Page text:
Day 3: What a perfect sailing day! Clear crisp air, sunshine and North winds at 10 to 15 knots. Today's focus is on dead reckoning, plotting and sail trim.  Full sails are set once we pass the shoal at the entrance to the West River. We pass by Thomas Point Light on our way across the bay toward Kent Island, dealing with some commercial traffic. We tack back toward Annapolis and find that we cannot make the Harbor on this tack, so tack back toward Kent Island again. Terry does a nice job of determining the layline for our next tack into Annapolis. Our wind is fading, so we opt to motorsail in hopes of getting in early enough to find a mooring. Annapolis is buzzing with activity in preparation for the upcoming boat show, and the mooring field is half closed, with the remaining moorings already taken. We decide to pass through the draw bridge and look for a mooring or spot to anchor on Spa Creek. It is crowded!  We eventually found a small cove with just enough room for one boat to anchor if you set up a forked mooring with two anchors to limit swing, which we did. It was tight, and we knew there was a possibility that the Harbor Master would ask us to move. He passed by once and looked our way, but let us be. We hailed the water taxi and it's off to town now for dinner and (of course) ice cream!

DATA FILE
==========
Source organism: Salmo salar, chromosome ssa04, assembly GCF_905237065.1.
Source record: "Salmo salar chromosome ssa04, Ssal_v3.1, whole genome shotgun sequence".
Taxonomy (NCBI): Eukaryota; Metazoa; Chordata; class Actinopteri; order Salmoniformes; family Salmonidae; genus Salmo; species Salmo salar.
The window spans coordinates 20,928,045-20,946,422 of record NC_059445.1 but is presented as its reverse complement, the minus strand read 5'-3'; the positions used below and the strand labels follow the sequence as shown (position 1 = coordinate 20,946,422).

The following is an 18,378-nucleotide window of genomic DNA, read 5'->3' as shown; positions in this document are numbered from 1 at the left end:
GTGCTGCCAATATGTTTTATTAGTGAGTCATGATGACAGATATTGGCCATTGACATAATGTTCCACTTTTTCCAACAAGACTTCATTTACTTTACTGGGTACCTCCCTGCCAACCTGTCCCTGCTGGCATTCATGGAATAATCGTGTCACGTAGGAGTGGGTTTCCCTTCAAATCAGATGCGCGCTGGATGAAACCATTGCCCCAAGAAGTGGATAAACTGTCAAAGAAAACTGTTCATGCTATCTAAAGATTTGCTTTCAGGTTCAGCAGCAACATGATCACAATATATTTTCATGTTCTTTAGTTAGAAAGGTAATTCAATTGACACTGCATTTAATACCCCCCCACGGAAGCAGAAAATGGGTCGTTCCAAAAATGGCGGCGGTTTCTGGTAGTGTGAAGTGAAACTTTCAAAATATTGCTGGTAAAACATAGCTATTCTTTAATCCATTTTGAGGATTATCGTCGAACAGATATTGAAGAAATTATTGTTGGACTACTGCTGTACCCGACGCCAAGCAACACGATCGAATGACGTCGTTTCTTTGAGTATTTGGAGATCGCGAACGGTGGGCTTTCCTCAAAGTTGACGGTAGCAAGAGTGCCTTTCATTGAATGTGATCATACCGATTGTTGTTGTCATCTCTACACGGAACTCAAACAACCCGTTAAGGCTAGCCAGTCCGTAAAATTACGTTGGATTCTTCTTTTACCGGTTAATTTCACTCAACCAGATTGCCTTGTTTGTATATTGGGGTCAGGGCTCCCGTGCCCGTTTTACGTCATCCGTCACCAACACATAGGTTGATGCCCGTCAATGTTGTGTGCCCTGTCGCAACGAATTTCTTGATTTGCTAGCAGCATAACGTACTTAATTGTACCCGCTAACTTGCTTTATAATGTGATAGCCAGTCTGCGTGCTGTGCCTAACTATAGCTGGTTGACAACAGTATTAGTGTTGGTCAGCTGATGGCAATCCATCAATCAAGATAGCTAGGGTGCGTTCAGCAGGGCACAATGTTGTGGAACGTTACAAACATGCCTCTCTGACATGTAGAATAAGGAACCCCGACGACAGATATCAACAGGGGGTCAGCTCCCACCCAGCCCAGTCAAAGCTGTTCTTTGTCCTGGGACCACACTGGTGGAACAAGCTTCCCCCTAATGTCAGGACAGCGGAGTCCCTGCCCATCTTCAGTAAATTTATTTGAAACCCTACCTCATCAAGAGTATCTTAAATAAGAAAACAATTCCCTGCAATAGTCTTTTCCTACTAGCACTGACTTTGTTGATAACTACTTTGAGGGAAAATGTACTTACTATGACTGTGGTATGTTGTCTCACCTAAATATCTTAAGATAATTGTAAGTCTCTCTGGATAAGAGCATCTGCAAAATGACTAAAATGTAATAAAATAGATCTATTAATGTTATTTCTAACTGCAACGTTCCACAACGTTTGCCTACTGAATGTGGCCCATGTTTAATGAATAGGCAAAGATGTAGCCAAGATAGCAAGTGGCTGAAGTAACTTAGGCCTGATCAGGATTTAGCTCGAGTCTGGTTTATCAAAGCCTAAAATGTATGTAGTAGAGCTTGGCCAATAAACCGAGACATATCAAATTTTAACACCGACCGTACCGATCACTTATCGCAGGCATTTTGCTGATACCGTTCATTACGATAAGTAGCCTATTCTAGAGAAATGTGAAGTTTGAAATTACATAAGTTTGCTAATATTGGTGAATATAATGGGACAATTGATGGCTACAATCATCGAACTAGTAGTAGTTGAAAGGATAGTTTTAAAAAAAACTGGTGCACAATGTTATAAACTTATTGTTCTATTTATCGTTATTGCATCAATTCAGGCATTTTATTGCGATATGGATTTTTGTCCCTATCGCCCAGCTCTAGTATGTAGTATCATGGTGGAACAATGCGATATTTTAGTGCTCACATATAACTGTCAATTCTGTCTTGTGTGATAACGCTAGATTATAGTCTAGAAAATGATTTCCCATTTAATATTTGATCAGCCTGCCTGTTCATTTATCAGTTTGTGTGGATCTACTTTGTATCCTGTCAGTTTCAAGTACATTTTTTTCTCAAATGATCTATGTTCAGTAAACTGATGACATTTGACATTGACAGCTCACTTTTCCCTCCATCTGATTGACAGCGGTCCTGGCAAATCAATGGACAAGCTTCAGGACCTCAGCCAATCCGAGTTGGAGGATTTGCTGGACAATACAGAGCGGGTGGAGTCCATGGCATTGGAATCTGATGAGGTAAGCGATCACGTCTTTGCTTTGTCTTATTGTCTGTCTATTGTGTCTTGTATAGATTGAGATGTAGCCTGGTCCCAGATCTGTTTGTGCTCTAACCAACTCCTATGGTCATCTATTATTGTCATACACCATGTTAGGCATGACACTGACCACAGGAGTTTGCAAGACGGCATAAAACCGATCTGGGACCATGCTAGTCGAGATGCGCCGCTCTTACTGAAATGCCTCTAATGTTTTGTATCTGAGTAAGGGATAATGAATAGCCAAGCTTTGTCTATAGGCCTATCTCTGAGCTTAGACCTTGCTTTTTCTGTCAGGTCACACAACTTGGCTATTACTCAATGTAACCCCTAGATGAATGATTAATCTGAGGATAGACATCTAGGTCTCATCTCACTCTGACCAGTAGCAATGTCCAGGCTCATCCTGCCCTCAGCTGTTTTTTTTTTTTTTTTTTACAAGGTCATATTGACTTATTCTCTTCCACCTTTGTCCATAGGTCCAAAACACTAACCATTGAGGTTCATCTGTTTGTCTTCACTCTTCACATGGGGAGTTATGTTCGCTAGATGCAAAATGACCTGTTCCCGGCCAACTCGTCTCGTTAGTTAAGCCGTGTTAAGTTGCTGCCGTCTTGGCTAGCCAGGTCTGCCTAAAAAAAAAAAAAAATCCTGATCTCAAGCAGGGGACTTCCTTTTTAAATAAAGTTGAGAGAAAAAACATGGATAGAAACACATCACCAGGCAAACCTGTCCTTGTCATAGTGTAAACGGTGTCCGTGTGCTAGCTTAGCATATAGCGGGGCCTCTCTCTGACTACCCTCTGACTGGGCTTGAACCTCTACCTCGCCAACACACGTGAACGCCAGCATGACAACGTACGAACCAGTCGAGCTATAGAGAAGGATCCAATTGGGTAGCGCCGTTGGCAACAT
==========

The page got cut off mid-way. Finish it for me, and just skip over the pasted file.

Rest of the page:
Day 4: We are up early to make the 7:30 draw out of Spa Creek, then stop for fuel and pump out on our way out. It is a clear day with very light northerly winds. Motoring all the way today. Today's navigation challenge is to set a course to the RW "LP" safe water buoy a few miles north of the Bay Bridge on our way to Rock Hall Harbor. It is no challenge for this crew as we see the buoy appear just off our port bow.  We get a surprise on our way into Rock Hall Harbor - the ATONs do not match the charts!  Shoaling has occurred and the green day mark is now a danger shoal mark. It has been replaced with a new floating can further south of the original location. This was not mentioned in the recent Local Notice to Mariners, so it must be new. Cruising guides suggest to favor the red side, which is consistent. We saw no less than 6.8ft on the way in. Time for a hot shower and review before testing. Both students pass the written test, and we head out for a celebratory dinner.

Day 5: Forecast calls for East winds at 5 to 10 knots. It is a clear sunny day, but quite calm. We have a relaxing morning and are underway around 0900. There is some confusion (among the students) about the location of the marks as we are leaving the Harbor. Sarah holds the boat in position while we figure it out. There are two R"4" marks (Swan Creek and Rock Hall Harbor). With that mystery solved, we continue motoring in calm seas.  Back home at Lankford Bay, we pump out, fuel up, top off the tank and clean up. We take a few minutes to reflect on our accomplishments, sign log books and other formalities. Another cruise comes to an end.


Captain Andy Barton
On board S/V ACADAME
Rock Hall, Maryland
June 8, 2017